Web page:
Like Jesse. We've seen Jesse been this broken down before and yet it feels totally justifiable and realistic for him to go down this spiral yet again. He wants to stay away from Walt and yet he also has this permanent reminder and anchor to him - 5 million dollars. Giving it to Mike's granddaughter and the parents of the son Todd killed during their train heist are his way of seeing something good come out of all of his - and Walt's - bad doings. And yet, this leads to another meeting with Walt. Walt used to be his idol and the father Jesse wish he had. That all changed like that as Jesse is now fearful for his life. Walt killed Mike's 10 guys and Jesse correctly predicts that Walt killed Mike too. Jesse fears that Walt could look at him as just another loose end to tie up in order for him to get his perfect ending. This relationship used to be one of trust and now Jesse can't even look at the man - while he's lying through his teeth. It doesn't reassure him. But at the moment, he's pretty powerless to do anything to change the status quo. Until he's given the opportunity to do something with the money. He hands a wad of cash to the homeless man and then proceeds to fling the rest up and down the streets of Albuquerque - releasing the hold the "blood money" had on his soul.

The hour also opened with another sneak peak into what's to come down the road for Walt. He was seen buying a gun and eating at Denny's in "Live Free or Die." But that was all that we had known. Now, it's clear that his secret has been exposed. His home has been ransacked and fenced up. "Heisenberg" was been spray painted up on the wall. And yet, Walt is calmly and cooly walking back into his beaten down house - with skater punks using the pool as their new rink - and saying "Hi Carol" to his neighbor whose in disbelief. He retrieves the ricin packet from behind the light socket. He is arming himself for something with the most lethal things he knows off. But for what? That's what's driving the mystery and I'm anxiously excited to see if Walt comes out of this battle alive or not. How poetically ironic would it be that the cancer doesn't kill him but his choice to be in the meth business does?

The premiere hit all the right notes and I have the utmost confidence that Vince Gilligan and company will stick this final landing. I'm just here to enjoy the ride for the next seven weeks to see a genre-changing series go off into the record books.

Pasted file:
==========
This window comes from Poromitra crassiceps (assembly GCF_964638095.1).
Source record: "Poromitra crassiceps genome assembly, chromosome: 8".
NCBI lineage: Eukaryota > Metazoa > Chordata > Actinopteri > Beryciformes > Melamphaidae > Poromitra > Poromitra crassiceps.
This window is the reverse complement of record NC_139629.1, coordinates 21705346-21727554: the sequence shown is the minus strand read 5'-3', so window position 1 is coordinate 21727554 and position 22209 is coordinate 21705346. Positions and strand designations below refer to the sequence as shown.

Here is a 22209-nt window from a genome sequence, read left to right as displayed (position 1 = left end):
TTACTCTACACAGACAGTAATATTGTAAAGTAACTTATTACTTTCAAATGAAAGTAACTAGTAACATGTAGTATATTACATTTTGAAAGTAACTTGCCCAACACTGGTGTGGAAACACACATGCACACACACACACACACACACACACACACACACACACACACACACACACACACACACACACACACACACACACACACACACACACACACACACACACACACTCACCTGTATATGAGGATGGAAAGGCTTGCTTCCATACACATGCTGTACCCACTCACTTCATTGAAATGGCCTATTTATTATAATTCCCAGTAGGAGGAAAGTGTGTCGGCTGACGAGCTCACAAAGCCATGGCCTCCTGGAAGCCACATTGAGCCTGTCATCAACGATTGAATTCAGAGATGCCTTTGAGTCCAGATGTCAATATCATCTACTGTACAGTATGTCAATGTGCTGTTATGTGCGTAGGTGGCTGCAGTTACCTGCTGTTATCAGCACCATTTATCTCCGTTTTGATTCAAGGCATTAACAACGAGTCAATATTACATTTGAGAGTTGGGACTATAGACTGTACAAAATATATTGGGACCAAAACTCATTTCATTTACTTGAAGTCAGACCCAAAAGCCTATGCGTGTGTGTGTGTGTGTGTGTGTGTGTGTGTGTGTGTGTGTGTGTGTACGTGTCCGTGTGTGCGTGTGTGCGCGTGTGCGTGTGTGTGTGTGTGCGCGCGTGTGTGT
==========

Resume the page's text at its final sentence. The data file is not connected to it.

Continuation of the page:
Some more thoughts:
  • This is the final season, so ratings likely won't matter too much. But I don't foresee the premiere not breaking some kind of ratings record.
  • What's Up With Walt Jr.? - Just some more eating and not worrying about college. Same old, same old.
  • Laura Fraser and Jesse Plemons have both been promoted to series regulars for the final episodes. Plemons did not appear in the premiere but we should be assuming that he has taken over for Walt in cooking the meth for Lydia and their international enterprise, right?
  • Dean Norris is just so great here. How much he was able to say in his handful of scenes with not a lot of words and then that grand confrontation scene. I needed this to remind myself that Norris is capable of so much more than the melodramatic stuff he's been doing on Under the Dome.
  • The reveal that Walt's cancer has returned was superb. We were distracted by his conversation with Saul until we fully realize that he is once again sitting in that chair getting treatment.
  • Not a big Skyler episode except she gave a fantastic verbal slap down to Lydia. And it's always great to see someone take Lydia down a peg or two.
  • Also, Badger rattling off a Star Trek fanfic about a pie eating contest between Spock and Chekov to Skinny Pete. Immensely hilarious and yet also a great metaphor for the show's constant ability to break a character or story down only for it to be "reborn" later.
  • Some great musical choices here as well - with Jim White's "Wordmule" scoring Hank's digging through the Heisenberg files montage. And the series can't go out without one final meth cooking music montage, right?
  • Finally, the premiere was dedicated to 16-year-old fan Kevin Cordasco who died earlier this year from a neuroblastoma but was able to meet the cast before his passing.